Separately though, what would you change it to? Some argue it should be down at 5% or 3%. Something low, more akin to traditional investment rates of return (i.e. your best alternative return). Some think it should be even higher. But here’s the kicker — because 10% has such an impact on repayment compared to actual interest rates, pretty much anything with a timeline longer than three or four years is probably going to qualify as concessional. It’s just the way the compounding works.
Why all of this isn’t the big issue everybody thinks it is, not even me
I hate the pundits’ treatment of “development” as a holy grail that everyone can define and agree upon. I hate them talking about “aid levels” like everyone should understand what they mean, and implying that it is simple or obvious.
But while all the pundits are going crazy about the possible implications of “trade” on “aid”, I’m not sure this is as big as an issue as people think it will be. We already have to make decisions on which countries we’re going to help, how we’re going to fund it, and whether it counts as development at all. This discussion has been ongoing for 40+ years, it’s just most CIDA types and NGOs didn’t see it so openly referred to…But for CIDA, FAC and ITC, it’s always been present.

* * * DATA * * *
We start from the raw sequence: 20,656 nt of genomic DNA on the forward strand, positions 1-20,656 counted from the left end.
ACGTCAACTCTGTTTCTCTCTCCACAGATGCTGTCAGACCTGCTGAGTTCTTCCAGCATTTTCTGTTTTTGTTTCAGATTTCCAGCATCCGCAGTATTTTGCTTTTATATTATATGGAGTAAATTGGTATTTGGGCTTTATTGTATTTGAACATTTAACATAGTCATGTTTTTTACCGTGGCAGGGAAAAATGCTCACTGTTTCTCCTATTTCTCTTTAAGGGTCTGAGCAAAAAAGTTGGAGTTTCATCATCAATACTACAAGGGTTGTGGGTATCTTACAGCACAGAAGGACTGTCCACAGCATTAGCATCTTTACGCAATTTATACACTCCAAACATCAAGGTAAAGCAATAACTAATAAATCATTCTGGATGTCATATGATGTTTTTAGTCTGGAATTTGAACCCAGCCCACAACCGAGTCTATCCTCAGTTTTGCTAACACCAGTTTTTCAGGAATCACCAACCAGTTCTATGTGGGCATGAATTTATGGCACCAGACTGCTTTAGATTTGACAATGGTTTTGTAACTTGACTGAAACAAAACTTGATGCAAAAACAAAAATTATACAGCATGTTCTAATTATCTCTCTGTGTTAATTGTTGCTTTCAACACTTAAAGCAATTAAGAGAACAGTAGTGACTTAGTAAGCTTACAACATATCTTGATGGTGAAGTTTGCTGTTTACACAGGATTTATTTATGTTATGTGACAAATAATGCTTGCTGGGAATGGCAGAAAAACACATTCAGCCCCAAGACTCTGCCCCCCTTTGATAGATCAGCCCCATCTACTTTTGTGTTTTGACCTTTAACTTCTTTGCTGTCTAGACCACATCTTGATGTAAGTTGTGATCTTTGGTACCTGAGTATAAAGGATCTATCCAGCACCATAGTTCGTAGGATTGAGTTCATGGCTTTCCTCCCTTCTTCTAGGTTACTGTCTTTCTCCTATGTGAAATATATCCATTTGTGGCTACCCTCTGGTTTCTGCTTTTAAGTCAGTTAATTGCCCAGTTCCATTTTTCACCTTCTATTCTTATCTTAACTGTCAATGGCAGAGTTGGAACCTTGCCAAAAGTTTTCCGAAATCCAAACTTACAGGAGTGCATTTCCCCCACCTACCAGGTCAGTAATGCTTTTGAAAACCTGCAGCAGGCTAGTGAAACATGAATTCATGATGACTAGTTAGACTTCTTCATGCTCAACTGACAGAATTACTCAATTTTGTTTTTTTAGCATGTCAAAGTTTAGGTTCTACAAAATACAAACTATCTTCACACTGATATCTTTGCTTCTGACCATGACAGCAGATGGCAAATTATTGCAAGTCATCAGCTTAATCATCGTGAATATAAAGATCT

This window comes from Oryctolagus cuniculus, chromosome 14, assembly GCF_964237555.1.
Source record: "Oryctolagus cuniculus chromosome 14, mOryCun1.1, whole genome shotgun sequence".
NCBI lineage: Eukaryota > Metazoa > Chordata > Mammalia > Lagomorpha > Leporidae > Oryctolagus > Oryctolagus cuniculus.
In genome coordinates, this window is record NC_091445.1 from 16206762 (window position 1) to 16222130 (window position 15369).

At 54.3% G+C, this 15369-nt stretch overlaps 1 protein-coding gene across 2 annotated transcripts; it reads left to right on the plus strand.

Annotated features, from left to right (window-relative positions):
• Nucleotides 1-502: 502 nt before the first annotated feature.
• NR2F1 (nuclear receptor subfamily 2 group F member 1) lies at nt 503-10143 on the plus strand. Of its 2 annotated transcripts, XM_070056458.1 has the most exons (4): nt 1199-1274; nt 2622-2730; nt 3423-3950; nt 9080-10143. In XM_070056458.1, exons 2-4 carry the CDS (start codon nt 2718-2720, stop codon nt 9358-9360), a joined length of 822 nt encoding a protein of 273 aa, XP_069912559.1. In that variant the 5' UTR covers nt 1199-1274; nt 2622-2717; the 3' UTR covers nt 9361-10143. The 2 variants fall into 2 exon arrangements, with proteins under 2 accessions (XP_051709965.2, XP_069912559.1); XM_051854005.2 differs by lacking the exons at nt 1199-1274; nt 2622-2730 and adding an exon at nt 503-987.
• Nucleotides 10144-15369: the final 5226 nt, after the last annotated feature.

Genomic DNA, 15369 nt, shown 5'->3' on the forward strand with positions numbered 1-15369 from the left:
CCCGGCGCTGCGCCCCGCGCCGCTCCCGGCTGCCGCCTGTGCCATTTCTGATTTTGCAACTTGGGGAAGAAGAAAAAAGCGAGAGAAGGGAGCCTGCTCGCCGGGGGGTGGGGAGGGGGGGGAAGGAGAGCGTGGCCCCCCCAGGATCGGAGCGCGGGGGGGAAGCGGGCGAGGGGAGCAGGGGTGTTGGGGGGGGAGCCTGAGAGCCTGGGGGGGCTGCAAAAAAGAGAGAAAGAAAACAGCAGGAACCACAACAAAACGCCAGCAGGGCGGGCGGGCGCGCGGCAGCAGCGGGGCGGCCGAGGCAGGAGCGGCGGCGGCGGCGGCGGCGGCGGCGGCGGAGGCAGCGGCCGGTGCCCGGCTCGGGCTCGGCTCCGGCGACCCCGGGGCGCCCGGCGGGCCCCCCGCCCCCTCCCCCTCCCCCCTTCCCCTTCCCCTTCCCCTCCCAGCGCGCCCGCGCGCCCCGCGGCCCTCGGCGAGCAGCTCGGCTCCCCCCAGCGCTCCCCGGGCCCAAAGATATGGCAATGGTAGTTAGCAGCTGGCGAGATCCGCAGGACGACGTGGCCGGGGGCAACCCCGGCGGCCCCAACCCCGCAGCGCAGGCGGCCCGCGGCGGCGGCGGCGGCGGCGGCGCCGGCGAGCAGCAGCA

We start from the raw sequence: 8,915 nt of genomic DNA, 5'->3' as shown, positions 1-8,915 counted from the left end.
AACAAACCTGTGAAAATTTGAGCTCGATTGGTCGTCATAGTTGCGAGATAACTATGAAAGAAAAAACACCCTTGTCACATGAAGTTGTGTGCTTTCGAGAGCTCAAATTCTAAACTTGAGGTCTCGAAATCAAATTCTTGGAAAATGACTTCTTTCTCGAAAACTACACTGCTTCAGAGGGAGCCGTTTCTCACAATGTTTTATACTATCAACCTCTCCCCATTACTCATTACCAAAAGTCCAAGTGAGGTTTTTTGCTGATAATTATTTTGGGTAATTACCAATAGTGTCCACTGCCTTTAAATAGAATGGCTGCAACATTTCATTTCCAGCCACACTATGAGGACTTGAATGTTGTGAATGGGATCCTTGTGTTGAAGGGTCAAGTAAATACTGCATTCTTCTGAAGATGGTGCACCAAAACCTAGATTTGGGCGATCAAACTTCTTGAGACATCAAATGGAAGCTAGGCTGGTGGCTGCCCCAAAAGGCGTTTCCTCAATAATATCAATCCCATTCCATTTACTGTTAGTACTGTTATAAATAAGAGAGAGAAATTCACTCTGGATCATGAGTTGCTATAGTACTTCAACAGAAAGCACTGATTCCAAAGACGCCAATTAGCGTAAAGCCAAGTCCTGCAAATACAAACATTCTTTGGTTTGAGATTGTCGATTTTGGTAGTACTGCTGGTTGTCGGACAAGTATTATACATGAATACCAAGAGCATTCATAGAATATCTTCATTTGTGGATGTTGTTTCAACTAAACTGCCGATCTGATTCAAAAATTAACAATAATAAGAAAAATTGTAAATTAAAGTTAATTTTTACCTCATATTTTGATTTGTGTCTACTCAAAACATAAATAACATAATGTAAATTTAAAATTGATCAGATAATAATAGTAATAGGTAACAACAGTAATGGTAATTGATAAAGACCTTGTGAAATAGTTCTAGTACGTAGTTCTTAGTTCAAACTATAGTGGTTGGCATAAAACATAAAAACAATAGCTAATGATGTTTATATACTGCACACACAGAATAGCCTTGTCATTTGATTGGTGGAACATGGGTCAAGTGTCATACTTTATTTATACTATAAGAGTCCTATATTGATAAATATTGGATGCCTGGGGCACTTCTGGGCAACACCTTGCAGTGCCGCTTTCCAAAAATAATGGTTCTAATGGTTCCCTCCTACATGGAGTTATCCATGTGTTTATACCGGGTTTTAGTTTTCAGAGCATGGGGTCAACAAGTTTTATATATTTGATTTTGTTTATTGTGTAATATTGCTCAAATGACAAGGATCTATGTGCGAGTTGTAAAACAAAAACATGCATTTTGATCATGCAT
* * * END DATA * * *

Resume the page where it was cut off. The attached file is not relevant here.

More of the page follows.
For some governments, it has been “we help everyone everywhere” and often with small drops in the bucket for each country. For other governments, it has been “who has the greatest need”. For others, it has been “where can we make our biggest contribution”.
But saying that “pure development” will be compromised is dancing on the head of a rhetorical pin. The projects still have to match what the OECD says is development (however wobbly that definition is), but since official development assistance can include apples, oranges and a few truck parts, I think we first need to decide what “pure development” means and which part we are talking about, and then let’s talk about whether it’s “now” compromised.
After all, if we’re going to have the conversation, can we at least talk about the same thing?